Minutes, numeric (`00` .. `59`)

`%j`

Day of year (`001` .. `366`)

`%k`

Hour (`0` .. `23`)

`%l`

Hour (`1` .. `12`)

`%M`

Month name (`January` .. `December`)

`%m`

Month, numeric (`01` .. `12`) 4

`%p`

`AM` or `PM`

`%r`

Time of day, 12-hour (equivalent to `%h:%i:%s %p`)

`%S`

Seconds (`00` .. `59`)

`%s`

Seconds (`00` .. `59`)

`%T`

Time of day, 24-hour (equivalent to `%H:%i:%s`)

`%U`

Week (`00` .. `53`), where Sunday is the first day of the week

`%u`

Week (`00` .. `53`), where Monday is the first day of the week

`%V`

Week (`01` .. `53`), where Sunday is the first day of the week; used with `%X`

`%v`

Week (`01` .. `53`), where Monday is the first day of the week; used with `%x`

`%W`

Weekday name (`Sunday` .. `Saturday`)

`%w`

Day of the week (`0` .. `6`), where Sunday is the first day of the week 3

`%X`

Year for the week where Sunday is the first day of the week, numeric, four digits; used with `%V`

`%x`

Year for the week, where Monday is the first day of the week, numeric, four digits; used with `%v`

`%Y`

Year, numeric, four digits

`%y`

Year, numeric (two digits) 2

`%%`

A literal `%` character

`%x`

`x`, for any `x` not listed above

1

Timestamp is truncated to milliseconds.

2

When parsing, two-digit year format assumes range `1970` .. `2069`, so “70” will result in year `1970` but “69” will produce `2069`.

3

This specifier is not supported yet. Consider using `day_of_week()` (it uses `1-7` instead of `0-6`).

4(1,2,3,4)

This specifier does not support `0` as a month or day.

Warning

The following specifiers are not currently supported: `%D %U %u %V %w %X`

`date_format`(timestamp, format) → varchar#

Formats `timestamp` as a string using `format`.

`date_parse`(string, format)#

Parses `string` into a timestamp using `format`.

## Java Date Functions#

The functions in this section use a format string that is compatible with JodaTime’s DateTimeFormat pattern format.

`format_datetime`(timestamp, format) → varchar#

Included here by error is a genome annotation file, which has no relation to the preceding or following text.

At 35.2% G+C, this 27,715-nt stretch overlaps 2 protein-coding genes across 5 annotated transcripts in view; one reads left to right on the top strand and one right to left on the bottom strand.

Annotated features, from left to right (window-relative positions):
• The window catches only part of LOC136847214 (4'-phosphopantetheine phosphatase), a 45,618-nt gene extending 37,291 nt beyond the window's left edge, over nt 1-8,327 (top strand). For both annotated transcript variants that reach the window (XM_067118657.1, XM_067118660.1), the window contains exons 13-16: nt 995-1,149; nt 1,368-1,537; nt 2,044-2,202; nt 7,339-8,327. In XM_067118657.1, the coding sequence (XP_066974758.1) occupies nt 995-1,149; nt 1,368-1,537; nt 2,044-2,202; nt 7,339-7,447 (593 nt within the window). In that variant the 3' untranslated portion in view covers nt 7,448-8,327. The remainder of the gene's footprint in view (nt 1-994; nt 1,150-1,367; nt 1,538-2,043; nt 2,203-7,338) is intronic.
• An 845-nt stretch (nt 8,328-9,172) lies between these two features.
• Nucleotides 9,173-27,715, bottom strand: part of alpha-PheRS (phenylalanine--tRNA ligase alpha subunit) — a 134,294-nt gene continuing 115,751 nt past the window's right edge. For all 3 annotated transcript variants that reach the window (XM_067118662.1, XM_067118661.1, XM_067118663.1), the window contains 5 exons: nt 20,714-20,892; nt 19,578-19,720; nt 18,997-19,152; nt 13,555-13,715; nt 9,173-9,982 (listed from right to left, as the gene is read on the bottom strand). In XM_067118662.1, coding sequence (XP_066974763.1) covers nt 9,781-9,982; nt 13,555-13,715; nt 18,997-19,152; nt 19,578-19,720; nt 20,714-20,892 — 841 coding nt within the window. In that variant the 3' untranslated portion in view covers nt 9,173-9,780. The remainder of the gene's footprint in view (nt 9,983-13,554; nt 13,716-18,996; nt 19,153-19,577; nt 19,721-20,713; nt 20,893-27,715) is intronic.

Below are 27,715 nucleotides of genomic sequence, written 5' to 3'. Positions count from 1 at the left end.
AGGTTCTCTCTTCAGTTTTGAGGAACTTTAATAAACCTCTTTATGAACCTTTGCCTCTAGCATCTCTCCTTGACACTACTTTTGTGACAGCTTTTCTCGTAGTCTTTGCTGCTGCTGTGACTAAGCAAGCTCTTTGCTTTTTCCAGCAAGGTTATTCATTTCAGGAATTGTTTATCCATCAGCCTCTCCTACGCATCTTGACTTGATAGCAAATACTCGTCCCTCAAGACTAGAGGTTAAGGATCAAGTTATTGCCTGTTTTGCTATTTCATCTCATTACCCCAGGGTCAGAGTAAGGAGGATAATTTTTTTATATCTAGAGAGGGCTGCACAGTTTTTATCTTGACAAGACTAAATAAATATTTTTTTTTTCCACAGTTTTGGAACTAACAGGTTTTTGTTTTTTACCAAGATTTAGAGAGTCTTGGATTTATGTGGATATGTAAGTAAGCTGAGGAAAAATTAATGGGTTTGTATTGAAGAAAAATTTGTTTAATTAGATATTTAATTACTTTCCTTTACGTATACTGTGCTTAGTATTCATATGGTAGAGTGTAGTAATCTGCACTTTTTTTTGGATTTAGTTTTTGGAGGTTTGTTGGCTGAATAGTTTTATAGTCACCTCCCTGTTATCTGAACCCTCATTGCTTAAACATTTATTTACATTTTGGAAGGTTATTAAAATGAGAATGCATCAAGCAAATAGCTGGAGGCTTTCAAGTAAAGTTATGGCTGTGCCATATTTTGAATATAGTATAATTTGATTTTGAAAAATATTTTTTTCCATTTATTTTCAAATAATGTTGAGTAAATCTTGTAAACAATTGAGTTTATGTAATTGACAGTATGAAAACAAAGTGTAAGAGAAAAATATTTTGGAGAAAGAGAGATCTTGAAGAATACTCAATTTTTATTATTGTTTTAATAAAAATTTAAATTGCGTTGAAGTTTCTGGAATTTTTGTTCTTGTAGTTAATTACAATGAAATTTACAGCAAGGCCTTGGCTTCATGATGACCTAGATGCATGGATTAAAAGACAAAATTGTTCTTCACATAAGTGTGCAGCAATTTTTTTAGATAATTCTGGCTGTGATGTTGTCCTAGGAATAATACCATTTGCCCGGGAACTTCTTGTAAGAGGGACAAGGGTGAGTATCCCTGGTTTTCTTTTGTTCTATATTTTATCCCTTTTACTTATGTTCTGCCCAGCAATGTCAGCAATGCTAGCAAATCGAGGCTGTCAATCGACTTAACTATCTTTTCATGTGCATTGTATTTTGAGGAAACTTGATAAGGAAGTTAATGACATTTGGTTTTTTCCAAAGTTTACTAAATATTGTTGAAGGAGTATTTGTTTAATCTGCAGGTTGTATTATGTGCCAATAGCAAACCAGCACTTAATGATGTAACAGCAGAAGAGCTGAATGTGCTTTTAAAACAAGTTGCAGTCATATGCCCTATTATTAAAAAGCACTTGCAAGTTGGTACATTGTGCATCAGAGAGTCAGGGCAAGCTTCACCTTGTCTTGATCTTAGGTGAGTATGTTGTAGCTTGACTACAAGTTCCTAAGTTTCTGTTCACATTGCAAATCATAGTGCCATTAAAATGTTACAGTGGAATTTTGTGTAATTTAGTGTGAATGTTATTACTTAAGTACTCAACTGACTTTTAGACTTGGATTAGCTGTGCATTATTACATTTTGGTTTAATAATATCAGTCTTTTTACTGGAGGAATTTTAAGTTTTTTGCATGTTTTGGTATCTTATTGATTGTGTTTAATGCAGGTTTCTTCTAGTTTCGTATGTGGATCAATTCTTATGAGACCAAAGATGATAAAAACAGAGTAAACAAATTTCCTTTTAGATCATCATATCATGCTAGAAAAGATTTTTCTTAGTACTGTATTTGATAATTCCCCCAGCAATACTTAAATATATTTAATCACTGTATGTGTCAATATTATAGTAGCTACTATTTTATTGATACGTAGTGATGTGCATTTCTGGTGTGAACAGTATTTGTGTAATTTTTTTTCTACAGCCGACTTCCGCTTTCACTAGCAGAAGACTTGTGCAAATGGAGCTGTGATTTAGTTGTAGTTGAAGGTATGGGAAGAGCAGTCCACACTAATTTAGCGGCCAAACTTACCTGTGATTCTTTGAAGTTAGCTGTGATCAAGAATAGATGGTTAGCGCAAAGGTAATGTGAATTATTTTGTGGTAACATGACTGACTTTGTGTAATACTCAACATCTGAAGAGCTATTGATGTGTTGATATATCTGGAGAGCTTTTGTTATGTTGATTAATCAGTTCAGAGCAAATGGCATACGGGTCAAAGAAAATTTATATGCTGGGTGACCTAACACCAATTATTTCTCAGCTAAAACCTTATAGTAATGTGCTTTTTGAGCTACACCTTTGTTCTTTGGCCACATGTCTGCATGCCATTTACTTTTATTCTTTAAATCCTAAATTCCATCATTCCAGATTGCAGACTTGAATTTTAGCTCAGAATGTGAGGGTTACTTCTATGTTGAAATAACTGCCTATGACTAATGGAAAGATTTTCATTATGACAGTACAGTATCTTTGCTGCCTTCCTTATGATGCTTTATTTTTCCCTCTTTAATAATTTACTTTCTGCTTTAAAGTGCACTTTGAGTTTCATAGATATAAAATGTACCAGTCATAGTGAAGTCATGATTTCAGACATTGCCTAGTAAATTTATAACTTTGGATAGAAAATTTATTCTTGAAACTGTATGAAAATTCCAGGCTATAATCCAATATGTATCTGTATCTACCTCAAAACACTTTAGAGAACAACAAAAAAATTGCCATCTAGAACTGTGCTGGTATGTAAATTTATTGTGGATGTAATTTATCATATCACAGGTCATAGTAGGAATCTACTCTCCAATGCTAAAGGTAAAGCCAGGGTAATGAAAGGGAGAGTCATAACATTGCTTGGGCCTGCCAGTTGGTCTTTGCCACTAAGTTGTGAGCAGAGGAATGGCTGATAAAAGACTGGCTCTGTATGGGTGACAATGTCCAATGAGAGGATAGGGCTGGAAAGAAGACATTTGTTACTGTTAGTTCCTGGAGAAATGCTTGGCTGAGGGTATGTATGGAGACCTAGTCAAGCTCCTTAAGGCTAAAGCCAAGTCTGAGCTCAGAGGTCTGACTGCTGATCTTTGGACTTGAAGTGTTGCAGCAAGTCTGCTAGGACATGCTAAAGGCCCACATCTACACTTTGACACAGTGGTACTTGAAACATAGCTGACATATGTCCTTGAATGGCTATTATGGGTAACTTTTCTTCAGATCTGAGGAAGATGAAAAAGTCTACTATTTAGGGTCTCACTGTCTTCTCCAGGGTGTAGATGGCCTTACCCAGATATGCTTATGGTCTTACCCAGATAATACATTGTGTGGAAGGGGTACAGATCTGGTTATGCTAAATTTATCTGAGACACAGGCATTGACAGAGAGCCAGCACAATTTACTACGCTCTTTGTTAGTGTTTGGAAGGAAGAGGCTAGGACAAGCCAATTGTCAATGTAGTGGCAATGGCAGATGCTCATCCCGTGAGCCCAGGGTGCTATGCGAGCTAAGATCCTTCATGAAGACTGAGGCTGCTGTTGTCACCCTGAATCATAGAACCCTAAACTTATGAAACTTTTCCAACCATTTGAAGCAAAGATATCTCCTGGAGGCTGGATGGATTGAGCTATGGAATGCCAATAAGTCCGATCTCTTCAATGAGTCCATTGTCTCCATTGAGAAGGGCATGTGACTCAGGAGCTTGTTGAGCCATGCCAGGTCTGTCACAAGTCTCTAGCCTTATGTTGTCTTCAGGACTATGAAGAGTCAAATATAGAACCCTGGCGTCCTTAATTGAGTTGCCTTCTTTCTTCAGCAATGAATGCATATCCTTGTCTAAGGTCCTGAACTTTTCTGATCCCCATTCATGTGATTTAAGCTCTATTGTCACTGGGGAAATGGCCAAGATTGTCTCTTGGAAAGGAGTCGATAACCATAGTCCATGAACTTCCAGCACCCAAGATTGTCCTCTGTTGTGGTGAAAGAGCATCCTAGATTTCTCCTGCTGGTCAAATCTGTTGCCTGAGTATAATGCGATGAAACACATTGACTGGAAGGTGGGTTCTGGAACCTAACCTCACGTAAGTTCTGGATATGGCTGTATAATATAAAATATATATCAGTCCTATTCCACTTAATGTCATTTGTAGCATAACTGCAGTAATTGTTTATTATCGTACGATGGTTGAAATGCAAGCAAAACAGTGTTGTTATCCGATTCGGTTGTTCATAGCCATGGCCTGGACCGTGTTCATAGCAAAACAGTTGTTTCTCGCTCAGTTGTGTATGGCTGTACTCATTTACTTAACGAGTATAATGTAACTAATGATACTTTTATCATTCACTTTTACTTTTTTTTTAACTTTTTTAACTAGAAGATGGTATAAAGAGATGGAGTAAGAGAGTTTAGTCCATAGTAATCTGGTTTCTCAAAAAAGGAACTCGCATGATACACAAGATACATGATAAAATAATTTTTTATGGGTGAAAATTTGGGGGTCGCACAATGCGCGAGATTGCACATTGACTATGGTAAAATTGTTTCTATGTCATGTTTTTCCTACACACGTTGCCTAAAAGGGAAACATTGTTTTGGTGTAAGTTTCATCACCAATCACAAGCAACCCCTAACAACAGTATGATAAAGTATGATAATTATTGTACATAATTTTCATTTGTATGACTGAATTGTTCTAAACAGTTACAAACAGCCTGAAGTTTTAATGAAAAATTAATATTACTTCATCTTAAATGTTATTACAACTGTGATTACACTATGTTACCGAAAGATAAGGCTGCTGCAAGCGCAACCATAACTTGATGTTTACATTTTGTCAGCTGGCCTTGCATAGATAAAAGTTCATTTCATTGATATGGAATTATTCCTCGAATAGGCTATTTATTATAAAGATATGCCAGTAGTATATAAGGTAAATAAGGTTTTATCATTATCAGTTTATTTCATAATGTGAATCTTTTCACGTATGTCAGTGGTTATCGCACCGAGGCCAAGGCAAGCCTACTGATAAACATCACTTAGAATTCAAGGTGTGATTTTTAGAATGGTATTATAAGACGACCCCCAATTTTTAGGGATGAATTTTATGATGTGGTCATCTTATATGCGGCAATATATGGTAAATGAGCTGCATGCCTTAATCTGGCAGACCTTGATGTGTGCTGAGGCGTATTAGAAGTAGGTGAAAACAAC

Formats `timestamp` as a string using `format`.

`parse_datetime`(string, format) → timestamp with time zone#

Parses `string` into a timestamp with time zone using `format`.

## Extraction Function#

The `extract` function supports the following fields:

Field

Description

`YEAR`

`year()`

`QUARTER`

`quarter()`

`MONTH`

`month()`

`WEEK`

`week()`

`DAY`

`day()`

`DAY_OF_MONTH`

`day()`

`DAY_OF_WEEK`

`day_of_week()`

`DOW`

`day_of_week()`

`DAY_OF_YEAR`

`day_of_year()`

`DOY`

`day_of_year()`

`YEAR_OF_WEEK`

`year_of_week()`

`YOW`

`year_of_week()`

`HOUR`

`hour()`

`MINUTE`

`minute()`

`SECOND`

`second()`

`TIMEZONE_HOUR`

`timezone_hour()`

`TIMEZONE_MINUTE`

`timezone_minute()`

The types supported by the `extract` function vary depending on the field to be extracted. Most fields support all date and time types.

`extract`(field FROM x) → bigint#

Returns `field` from `x`.

Note

This SQL-standard function uses special syntax for specifying the arguments.

## Convenience Extraction Functions#

`day`(x) → bigint#

Returns the day of the month from `x`.

`day_of_month`(x) → bigint#

This is an alias for `day()`.

`day_of_week`(x) → bigint#

Returns the ISO day of the week from `x`. The value ranges from `1` (Monday) to `7` (Sunday).

`day_of_year`(x) → bigint#

Returns the day of the year from `x`. The value ranges from `1` to `366`.

`dow`(x) → bigint#

This is an alias for `day_of_week()`.

`doy`(x) → bigint#

This is an alias for `day_of_year()`.

`hour`(x) → bigint#

Returns the hour of the day from `x`. The value ranges from `0` to `23`.

`millisecond`(x) → bigint#

Returns the millisecond of the second from `x`.

`minute`(x) → bigint#

Returns the minute of the hour from `x`.

`month`(x) → bigint#

Returns the month of the year from `x`.

`quarter`(x) → bigint#

Returns the quarter of the year from `x`. The value ranges from `1` to `4`.

`second`(x) → bigint#

Returns the second of the minute from `x`.

`timezone_hour`(timestamp) → bigint#

Returns the hour of the time zone offset from `timestamp`.

`timezone_minute`(timestamp) → bigint#

Returns the minute of the time zone offset from `timestamp`.

`week`(x) → bigint#

Returns the ISO week of the year from `x`. The value ranges from `1` to `53`.

`week_of_year`(x) → bigint#

This is an alias for `week()`.

`year`(x) → bigint#

Returns the year from `x`.

`year_of_week`(x) → bigint#

Returns the year of the ISO week from `x`.

`yow`(x) → bigint#

This is an alias for `year_of_week()`.